Full name Mark Daniel Stoneman
Born June 26, 1987, Newcastle upon Tyne, Northumberland
Current age 32 years 245 days
Major teams England, Durham, Durham 2nd XI, England Under-19s, Surrey, Surrey 2nd XI
Playing role Top-order batsman
Batting style Left-hand bat
Bowling style Right-arm offbreak
|Test debut||England v West Indies at Birmingham, Aug 17-19, 2017 scorecard|
|Last Test||England v Pakistan at Lord's, May 24-27, 2018 scorecard|
|First-class debut||Sussex v Durham at Horsham, Jul 13-15, 2007 scorecard|
|Last First-class||Surrey v Nottinghamshire at The Oval, Sep 23-26, 2019 scorecard|
|List A debut||Durham v Bangladesh A at Chester-le-Street, Aug 3, 2008 scorecard|
|Last List A||Somerset v Surrey at Taunton, May 7, 2019 scorecard|
|T20s debut||Worcestershire v Durham at Worcester, Jul 9, 2010 scorecard|
|Last T20s||Surrey v Essex at The Oval, Aug 29, 2019 scorecard|
|Bat & Bowl||Team||Opposition||Ground||Match Date||Scorecard|
|31||Surrey||v Notts||The Oval||23 Sep 2019||FC|
|16, 26||Surrey||v Essex||Chelmsford||16 Sep 2019||FC|
|2, 12||Surrey||v Hampshire||Southampton||10 Sep 2019||FC|
|8||Surrey||v Essex||The Oval||29 Aug 2019||T20|
|18||Surrey||v Somerset||The Oval||27 Aug 2019||T20|
|24||Surrey||v Kent||Canterbury||23 Aug 2019||T20|
|63||Surrey||v Hampshire||The Oval||18 Aug 2019||FC|
|1||Surrey||v Sussex||The Oval||15 Aug 2019||T20|
|53||Surrey||v Glamorgan||Cardiff||11 Aug 2019||T20|
|40||Surr 2nd XI||v Sussx 2nd XI||Woodman Cote||5 Aug 2019||Other T20|
Mark Stoneman, a phlegmatic and understated left-handed opening batsman, had passed his 30th birthday when England finally came calling and his wealth of experience contributed to some peppery resistance on England's unsuccessful 2017-18 tour of Australia, particularly when he was assaulted by the short ball in Perth. But the Test breakthrough that had coincided with his move from Durham to Surrey never quite resulted in satisfactory returns. None of his five half-centuries went beyond 60 and he was omitted after 11 Tests with an average of 27. His last Test innings had an element of ill luck as Pakistan's legspinner Shadab Khan scuttled one through at shin height out of the footholes. He had won his place at the expense of his close friend and former Durham team-mate Keaton Jennings and, in a role reversal, it was Jennings who replaced him.
At Durham, Stoneman had long been regarded as the most reliable opening batsmen in county cricket. Strong square of the wicket, he had eventually prospered in the English game's most northerly outpost like few before him. Yet as he approached his 30th birthday he must have wondered if England would ever come calling. An unobtrusive batting style is one thing, invisibility quite another, but all that changed when Durham hit the financial rocks and, as part of a mass exodus, he moved from Durham to Surrey.
The switch enabled him to revive his relationship with Michael di Venuto, Surrey's coach and a mentor at Durham. By the end of his first run-strewn season in the capital, he had three Test caps against West Indies - making one half-century at Headingley - and Trevor Bayliss, England's coach, who had admitted he had never watched him live, was impressed enough to favour his selection for the Ashes tour of 2017/18.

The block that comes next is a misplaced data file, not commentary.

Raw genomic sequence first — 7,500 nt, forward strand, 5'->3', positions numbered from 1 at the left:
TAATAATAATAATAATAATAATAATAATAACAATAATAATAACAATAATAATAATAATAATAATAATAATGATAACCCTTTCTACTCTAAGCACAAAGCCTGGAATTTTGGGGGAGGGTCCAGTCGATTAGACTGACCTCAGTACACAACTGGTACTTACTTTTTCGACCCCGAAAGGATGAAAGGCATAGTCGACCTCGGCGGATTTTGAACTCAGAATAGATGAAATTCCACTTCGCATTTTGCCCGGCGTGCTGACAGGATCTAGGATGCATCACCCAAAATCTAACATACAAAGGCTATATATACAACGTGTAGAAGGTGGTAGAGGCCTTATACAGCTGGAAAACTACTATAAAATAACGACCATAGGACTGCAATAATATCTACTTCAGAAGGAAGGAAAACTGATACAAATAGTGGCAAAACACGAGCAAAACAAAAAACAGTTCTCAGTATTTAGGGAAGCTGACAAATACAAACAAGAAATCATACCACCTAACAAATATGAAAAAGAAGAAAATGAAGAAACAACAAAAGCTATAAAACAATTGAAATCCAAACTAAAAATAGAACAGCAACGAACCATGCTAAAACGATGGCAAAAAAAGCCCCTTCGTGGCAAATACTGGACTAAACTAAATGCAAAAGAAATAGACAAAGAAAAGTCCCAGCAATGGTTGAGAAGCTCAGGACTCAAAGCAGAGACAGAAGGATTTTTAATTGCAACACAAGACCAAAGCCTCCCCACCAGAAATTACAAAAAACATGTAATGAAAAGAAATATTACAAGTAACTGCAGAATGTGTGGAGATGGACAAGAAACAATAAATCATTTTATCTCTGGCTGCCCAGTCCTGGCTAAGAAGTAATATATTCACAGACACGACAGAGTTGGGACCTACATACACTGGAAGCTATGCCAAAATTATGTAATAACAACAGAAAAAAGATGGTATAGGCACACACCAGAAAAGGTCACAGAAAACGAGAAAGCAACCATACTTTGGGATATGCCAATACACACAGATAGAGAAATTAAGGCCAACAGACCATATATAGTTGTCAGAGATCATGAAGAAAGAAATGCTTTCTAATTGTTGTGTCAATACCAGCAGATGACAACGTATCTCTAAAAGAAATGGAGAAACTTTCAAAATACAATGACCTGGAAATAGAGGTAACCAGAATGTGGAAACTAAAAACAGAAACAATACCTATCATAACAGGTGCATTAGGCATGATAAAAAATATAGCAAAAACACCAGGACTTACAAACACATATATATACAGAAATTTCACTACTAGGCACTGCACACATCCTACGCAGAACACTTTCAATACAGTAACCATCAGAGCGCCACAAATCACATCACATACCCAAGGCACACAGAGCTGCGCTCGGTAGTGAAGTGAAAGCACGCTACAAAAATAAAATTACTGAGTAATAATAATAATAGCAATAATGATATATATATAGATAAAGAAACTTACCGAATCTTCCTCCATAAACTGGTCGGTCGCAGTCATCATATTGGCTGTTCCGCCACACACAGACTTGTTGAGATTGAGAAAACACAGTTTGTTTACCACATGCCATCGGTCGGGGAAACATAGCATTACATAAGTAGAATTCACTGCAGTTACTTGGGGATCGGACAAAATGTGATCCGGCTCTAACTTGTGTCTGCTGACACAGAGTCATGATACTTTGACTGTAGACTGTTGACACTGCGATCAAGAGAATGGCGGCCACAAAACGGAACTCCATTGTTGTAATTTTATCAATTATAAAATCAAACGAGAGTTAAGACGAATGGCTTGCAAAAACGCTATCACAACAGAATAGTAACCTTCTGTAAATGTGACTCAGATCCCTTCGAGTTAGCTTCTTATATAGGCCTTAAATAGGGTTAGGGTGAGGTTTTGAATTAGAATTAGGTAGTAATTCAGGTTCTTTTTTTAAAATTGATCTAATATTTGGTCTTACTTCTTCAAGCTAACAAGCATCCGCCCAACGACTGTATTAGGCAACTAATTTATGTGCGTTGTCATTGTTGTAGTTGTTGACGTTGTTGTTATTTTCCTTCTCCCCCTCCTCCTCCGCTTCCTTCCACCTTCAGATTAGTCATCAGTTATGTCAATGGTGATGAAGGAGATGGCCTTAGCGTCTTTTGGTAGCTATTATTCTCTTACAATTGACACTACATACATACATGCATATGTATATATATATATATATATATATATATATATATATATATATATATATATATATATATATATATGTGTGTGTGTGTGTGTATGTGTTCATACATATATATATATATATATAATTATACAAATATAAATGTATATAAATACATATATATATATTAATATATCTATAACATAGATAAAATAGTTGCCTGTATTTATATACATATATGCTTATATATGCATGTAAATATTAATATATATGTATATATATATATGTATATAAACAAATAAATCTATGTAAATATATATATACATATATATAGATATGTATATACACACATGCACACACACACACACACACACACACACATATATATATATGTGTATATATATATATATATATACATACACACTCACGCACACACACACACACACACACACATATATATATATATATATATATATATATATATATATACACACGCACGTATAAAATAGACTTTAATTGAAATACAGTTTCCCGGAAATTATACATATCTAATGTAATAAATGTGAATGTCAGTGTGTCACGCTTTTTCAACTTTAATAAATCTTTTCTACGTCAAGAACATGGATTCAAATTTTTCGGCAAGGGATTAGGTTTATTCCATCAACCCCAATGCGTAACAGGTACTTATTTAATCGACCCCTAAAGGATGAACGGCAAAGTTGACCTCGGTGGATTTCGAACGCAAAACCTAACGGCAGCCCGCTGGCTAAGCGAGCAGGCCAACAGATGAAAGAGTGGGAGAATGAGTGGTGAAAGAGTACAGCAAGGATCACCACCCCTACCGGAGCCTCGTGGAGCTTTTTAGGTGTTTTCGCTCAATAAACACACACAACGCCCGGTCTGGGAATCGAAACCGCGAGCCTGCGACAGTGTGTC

Surrey gained a batsman who had passed 1,000 first-class runs for four successive seasons and with ambition still evident. Another 1,000-run season, including a career-best 197 against Essex, ensured that desire was satisfied in a summer where Surrey boasted the top three Championship run-makers in the country - Kumar Sangakkara, Rory Burns and Stoneman - all taking advantage of true Oval surfaces. There was a high-profile one-day innings too - 144 against Notts in the Royal London Cup final, even it was overshadowed when Alex Hales retorted with a match-winning 187, the highest score ever made in a Lord's final.
He struggled to regain his form after being dropped by England in 2018, and averaged a fraction under 30 in the Championship in 2019.
Stoneman did attract England's interest as a teenager. He played at Under-17 and Under-19 level for England, making his bow for the Under-19s in the 2006 World Cup in Sri Lanka, although he had a miserable time, registering just 20 runs in four innings, and trashed a dressing room in frustration after he was dropped. He also spent five seasons with St George in Sydney Grade.
He broke into the Durham first team at 20 in the second half of the 2007 season, hitting 50 in his second match against Hampshire before making a real impression with a patient 101 from 232 balls in the victory over Sussex to keep Durham in the title race. But it was a considerable time before his potential began to be realised. He was part of the Championship-winning squads in 2008 and 2009 but only began to lay claim to a regular place at the top of the order upon the retirement of Australian Michael Di Venuto.
His second Championship century some four years after his first, in August 2011, and it was another year before he made his third. His career average refused to rise much above 30, and it was limited-overs cricket where he first began to make an impact. His 40-over form was outstanding in 2012 and one of three hundreds included an unbeaten 136 against Scotland at Chester-le-Street, his highest score at that time.
He was the club's Batsmen of the Year in 2012 and, as his confidence spread into the four-day game, was a key player in Durham's 2013 title season - indeed, Stoneman and Scott Borthwick passed 1,000 first-class runs in successive seasons, a feat strikingly out of kilter with Durham's history. He also captained the side when Paul Collingwood was out injured, an indication of the growing respect in which he was held, and as one-day captain led Durham to the Royal London Cup in 2014.